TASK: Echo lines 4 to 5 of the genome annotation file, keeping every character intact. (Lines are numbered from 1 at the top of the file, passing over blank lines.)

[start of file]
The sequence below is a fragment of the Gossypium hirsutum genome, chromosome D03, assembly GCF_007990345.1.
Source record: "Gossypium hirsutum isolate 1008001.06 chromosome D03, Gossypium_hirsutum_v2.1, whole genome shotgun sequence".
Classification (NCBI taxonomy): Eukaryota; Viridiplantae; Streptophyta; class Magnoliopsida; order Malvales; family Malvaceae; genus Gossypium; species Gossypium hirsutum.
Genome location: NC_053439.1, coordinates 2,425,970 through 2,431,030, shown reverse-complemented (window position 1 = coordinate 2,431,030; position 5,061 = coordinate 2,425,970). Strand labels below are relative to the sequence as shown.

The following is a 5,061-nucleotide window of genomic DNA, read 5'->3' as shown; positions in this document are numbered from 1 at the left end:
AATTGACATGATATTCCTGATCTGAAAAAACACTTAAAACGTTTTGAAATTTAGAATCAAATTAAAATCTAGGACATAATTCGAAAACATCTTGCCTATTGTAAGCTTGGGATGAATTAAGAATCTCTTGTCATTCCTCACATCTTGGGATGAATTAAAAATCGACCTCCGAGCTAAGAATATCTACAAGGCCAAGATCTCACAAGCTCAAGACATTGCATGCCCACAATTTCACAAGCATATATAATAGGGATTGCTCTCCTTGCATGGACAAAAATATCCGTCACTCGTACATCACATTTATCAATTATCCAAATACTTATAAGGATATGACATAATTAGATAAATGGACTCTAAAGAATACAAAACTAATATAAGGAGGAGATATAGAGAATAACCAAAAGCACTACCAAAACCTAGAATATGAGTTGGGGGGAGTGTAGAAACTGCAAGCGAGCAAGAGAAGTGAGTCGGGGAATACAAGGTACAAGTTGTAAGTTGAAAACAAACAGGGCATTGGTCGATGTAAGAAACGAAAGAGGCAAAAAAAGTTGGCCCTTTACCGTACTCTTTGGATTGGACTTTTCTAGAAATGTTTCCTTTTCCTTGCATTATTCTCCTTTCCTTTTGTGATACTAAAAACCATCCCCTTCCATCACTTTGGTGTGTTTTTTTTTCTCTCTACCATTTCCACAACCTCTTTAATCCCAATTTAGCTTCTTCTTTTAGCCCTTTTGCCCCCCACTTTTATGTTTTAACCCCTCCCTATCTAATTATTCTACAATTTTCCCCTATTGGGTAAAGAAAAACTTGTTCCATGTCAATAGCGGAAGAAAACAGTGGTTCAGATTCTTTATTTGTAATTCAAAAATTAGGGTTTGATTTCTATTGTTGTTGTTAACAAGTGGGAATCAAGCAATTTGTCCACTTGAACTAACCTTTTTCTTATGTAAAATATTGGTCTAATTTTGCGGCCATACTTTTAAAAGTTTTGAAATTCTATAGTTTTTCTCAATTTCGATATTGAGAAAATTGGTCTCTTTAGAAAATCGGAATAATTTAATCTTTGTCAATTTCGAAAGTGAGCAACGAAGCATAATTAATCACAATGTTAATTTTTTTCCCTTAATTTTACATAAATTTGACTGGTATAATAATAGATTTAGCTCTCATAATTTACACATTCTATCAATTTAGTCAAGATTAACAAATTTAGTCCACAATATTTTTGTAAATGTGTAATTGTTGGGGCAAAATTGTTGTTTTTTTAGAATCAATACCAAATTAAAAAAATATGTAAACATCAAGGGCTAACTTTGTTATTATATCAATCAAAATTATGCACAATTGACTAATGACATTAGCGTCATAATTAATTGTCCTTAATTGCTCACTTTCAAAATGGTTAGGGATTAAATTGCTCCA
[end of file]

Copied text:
Genome location: NC_053439.1, coordinates 2,425,970 through 2,431,030, shown reverse-complemented (window position 1 = coordinate 2,431,030; position 5,061 = coordinate 2,425,970). Strand labels below are relative to the sequence as shown.

The following is a 5,061-nucleotide window of genomic DNA, read 5'->3' as shown; positions in this document are numbered from 1 at the left end: